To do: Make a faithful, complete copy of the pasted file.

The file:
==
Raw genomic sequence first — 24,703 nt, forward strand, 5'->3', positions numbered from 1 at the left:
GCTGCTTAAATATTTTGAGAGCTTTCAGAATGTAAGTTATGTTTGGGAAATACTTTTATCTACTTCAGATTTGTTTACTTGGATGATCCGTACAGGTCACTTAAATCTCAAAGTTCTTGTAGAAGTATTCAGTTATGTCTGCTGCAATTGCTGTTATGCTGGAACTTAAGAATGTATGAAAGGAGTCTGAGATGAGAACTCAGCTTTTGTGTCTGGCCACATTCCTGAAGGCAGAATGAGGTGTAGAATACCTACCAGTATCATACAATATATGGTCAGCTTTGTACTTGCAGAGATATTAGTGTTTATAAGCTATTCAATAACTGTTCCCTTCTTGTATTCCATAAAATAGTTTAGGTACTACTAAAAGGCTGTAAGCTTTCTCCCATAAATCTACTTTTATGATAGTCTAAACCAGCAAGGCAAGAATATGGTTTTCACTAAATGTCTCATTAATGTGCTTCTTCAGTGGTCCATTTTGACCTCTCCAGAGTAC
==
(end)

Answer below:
Raw genomic sequence first — 24,703 nt, forward strand, 5'->3', positions numbered from 1 at the left:
GCTGCTTAAATATTTTGAGAGCTTTCAGAATGTAAGTTATGTTTGGGAAATACTTTTATCTACTTCAGATTTGTTTACTTGGATGATCCGTACAGGTCACTTAAATCTCAAAGTTCTTGTAGAAGTATTCAGTTATGTCTGCTGCAATTGCTGTTATGCTGGAACTTAAGAATGTATGAAAGGAGTCTGAGATGAGAACTCAGCTTTTGTGTCTGGCCACATTCCTGAAGGCAGAATGAGGTGTAGAATACCTACCAGTATCATACAATATATGGTCAGCTTTGTACTTGCAGAGATATTAGTGTTTATAAGCTATTCAATAACTGTTCCCTTCTTGTATTCCATAAAATAGTTTAGGTACTACTAAAAGGCTGTAAGCTTTCTCCCATAAATCTACTTTTATGATAGTCTAAACCAGCAAGGCAAGAATATGGTTTTCACTAAATGTCTCATTAATGTGCTTCTTCAGTGGTCCATTTTGACCTCTCCAGAGTAC